For generations, American manufacturing had been a shrinking part of the economy—and American life. As more production moved overseas to countries like China, manufacturing jobs declined, and so did the cities where the former factories were located.
However, the tide seems to be turning.
From January 2002 to September 2023, spending on the construction of manufacturing facilities in the U.S. grew by more than 600%, according to data from the St. Louis Fed. Much of that growth has been since 2022 when manufacturing facility construction spending shot up.
This investment in U.S.-domiciled manufacturing facilities is part of ongoing deglobalization, experts believe. “American companies have been starting to re-shore and ‘friend-shore’ manufacturing,” said Matt Stephani, president of Cavanal Hill Investment Management, Inc. This trend includes not just manufacturing more on American soil, but also the U.S. importing more from Mexico than from China due to the current tariffs and restrictions on imports from China and less potential for supply chain disruptions.
Moving toward a divided world once again?
Meanwhile, the current geopolitical environment makes it riskier for companies to have production overseas, also driving the needle toward a less global economy.
“We’ve seen Russia invade Ukraine, Russia and China declare their 100-year friendship, and now what’s happening with Israel and Hamas,” said Steve Wyett, BOK Financial® chief investment strategist. “Then, there’s always the Damocles sword of China and how they view Taiwan. The bottom line is that the geopolitical environment has not gotten any calmer over the last 12 months. If anything, it is probably less stable and, in that environment, we’re going to continue to see a move towards deglobalization and different trade agreements come up.”
One way to think of it is as a quasi-return to the geopolitical environment of the Cold War. At that time, the divide was between the U.S. and the Soviet Union and each nation’s allies.
However, in 1989, the fall of the Berlin Wall and subsequent collapse of the Soviet Union began the process of globalization. As the world moved away from the division between East and West, Communist and non-Communist countries, trust grew between nations and led to what Stephani calls a “peace dividend.”
This dividend grew further when China entered the World Trade Organization in 2001, which enabled U.S. companies to offshore more jobs to Asia, including China. In other words, one consequence of globalization was the movement of some manufacturing—and jobs—away from the U.S. to places where companies could secure labor more cheaply.
But now the world is becoming more divided once again, and this time the split is between the U.S. and its allies and China and its allies, Stephani said.
And that renewed bifurcation is changing some ways U.S. companies do business. Here’s why.
Offshore labor becoming costlier—and riskier
For most of the past 20 years, the difference for U.S. companies between paying for offshore labor in China and paying for labor in the United States was “so wide that you could accept other risks to your business and still do better because you were paying so much less for labor,” Wyett said.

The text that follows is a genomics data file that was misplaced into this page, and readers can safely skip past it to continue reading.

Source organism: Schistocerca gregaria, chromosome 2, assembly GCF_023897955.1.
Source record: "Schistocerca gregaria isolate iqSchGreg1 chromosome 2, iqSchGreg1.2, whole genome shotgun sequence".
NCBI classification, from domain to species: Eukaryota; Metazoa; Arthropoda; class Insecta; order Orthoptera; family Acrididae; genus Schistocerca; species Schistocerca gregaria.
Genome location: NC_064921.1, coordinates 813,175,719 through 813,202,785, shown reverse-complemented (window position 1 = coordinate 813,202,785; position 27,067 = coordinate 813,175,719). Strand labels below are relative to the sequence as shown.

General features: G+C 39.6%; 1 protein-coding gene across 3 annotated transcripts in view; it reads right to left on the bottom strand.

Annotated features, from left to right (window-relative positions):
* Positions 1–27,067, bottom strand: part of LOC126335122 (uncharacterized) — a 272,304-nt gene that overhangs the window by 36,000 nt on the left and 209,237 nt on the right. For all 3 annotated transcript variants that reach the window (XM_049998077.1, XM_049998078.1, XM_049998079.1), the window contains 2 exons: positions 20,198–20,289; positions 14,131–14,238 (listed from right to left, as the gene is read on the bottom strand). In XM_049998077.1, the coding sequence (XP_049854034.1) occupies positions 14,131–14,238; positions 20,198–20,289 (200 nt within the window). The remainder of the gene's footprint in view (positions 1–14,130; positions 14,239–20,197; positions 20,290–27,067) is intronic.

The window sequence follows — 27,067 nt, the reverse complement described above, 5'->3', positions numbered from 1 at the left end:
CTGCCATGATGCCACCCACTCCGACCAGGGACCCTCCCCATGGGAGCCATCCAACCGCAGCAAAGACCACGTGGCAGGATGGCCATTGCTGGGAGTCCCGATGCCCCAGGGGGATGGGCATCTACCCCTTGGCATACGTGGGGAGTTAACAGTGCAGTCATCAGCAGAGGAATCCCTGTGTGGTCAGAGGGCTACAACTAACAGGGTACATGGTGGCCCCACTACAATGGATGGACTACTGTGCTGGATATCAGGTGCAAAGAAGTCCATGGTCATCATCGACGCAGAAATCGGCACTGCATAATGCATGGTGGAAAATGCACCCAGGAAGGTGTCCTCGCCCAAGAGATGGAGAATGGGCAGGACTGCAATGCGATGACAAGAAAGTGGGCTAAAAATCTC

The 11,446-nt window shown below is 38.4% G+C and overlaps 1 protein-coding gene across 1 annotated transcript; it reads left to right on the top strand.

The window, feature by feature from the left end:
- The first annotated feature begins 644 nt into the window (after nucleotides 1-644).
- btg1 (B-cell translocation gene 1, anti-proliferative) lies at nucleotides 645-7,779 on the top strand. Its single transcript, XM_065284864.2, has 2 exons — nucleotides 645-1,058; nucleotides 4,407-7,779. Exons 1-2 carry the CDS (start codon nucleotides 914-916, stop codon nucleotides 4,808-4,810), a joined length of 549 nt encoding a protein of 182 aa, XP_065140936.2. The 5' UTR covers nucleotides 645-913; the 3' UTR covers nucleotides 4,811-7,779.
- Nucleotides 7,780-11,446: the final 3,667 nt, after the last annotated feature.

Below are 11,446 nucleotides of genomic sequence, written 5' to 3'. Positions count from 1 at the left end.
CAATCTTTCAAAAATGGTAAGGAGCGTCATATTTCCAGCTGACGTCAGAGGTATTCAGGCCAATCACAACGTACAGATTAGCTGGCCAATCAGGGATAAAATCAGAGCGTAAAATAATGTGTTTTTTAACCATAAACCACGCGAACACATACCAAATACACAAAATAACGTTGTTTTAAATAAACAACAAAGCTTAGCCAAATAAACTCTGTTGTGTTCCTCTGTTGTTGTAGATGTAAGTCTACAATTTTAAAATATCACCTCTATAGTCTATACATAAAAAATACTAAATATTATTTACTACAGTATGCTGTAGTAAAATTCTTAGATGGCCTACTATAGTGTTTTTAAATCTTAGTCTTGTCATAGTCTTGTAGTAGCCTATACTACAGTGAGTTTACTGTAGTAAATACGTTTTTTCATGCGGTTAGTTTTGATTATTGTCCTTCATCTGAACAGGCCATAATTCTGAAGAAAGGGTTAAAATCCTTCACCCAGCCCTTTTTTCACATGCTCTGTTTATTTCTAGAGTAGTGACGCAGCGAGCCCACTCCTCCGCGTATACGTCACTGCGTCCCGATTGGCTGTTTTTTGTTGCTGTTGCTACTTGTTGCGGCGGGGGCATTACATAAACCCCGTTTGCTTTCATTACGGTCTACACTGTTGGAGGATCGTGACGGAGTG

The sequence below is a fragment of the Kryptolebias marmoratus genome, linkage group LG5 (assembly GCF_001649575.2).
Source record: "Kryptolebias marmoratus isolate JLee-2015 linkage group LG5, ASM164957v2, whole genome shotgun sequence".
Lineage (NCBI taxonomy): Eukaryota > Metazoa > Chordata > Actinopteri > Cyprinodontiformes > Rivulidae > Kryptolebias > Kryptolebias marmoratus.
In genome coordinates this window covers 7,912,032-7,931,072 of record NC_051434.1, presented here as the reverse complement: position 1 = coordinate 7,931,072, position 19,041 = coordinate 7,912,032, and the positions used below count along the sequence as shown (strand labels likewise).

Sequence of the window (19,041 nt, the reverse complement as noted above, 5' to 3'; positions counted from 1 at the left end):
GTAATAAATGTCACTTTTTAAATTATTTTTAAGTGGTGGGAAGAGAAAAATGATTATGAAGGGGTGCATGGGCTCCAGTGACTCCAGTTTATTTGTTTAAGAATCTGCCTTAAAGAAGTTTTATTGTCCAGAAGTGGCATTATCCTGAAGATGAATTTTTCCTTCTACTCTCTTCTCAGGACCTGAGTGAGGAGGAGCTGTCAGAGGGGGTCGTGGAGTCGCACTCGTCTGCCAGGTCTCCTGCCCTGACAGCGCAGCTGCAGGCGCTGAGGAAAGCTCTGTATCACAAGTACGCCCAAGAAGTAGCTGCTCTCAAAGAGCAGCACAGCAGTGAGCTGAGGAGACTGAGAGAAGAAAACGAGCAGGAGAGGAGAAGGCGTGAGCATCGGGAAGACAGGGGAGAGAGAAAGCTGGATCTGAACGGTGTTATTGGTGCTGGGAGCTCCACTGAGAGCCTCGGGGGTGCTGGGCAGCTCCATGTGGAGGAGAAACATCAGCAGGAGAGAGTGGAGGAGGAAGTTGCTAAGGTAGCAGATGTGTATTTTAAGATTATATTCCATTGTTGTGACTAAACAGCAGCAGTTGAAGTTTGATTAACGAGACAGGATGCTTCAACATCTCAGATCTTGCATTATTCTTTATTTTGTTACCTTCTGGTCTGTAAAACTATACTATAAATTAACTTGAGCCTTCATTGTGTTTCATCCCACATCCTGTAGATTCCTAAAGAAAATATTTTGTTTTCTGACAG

However, since 2018, that difference in labor costs has been shrinking, while the level of risk has been increasing, he explained. One contributing factor has been the growth of China’s middle class, which has been driving up the cost of labor there. Then, supply chain disruptions caused by the COVID-19 pandemic raised the production and distribution risks of U.S. companies who make their products in China, Wyett explained. That further eroded the advantages of lower labor costs there.
“COVID started breaking the peace dividend that we’ve had for 30 years,” Stephani said, noting that the economic strain caused by supply chain disruptions increased the political strain between Eastern nations like China and Western nations like the U.S.
“Then, the Olympics solidified it,” he continued. “When [China’s] President Xi and [Russia’s] President Putin stood onstage together at the Olympics and talked about increased cooperation before the invasion of Ukraine, that set the stage for a multipolar world stage rather than a global structure built around organizations such as the UN.”
U.S. job market may change
Altogether, the fact that it’s becoming less cost-efficient and riskier to manufacture goods overseas is one reason we’re seeing such a sharp increase in the construction of manufacturing facilities in the U.S., experts said.
On the downside, this less efficient global economy could mean that the prices of goods will increase because manufacturing them will be more expensive, Wyett said.
However, on the plus side, more manufacturing facilities in the U.S. also likely means more manufacturing jobs, he noted. This increase in manufacturing job openings could exacerbate the already-tight labor market, or it might be offset by a reduced number of service-oriented, minimum-wage jobs. Wyett foresees those jobs—such as working at fast food counters—decreasing because of the increased use of self-service kiosks, automation and higher minimum wage laws set by some states.
This resurgence in American manufacturing, combined with greater use of technology, means that while some types of jobs will become nearly obsolete in the years ahead, that doesn’t mean there will be fewer jobs overall, Wyett explained.
“Before, the fear was that technology puts more people out of work than it puts to work. But the U.S. labor force is much larger now than it was 20 years ago, even though we’re using a lot more technology, so people’s jobs have changed. Every one of us is doing our job differently today than we did 10 or 15 years ago.”
And so, while it may be less common for future teenagers to spend their summers working at a fast-food restaurant, they may be working manufacturing jobs that weren’t in the U.S. a decade ago.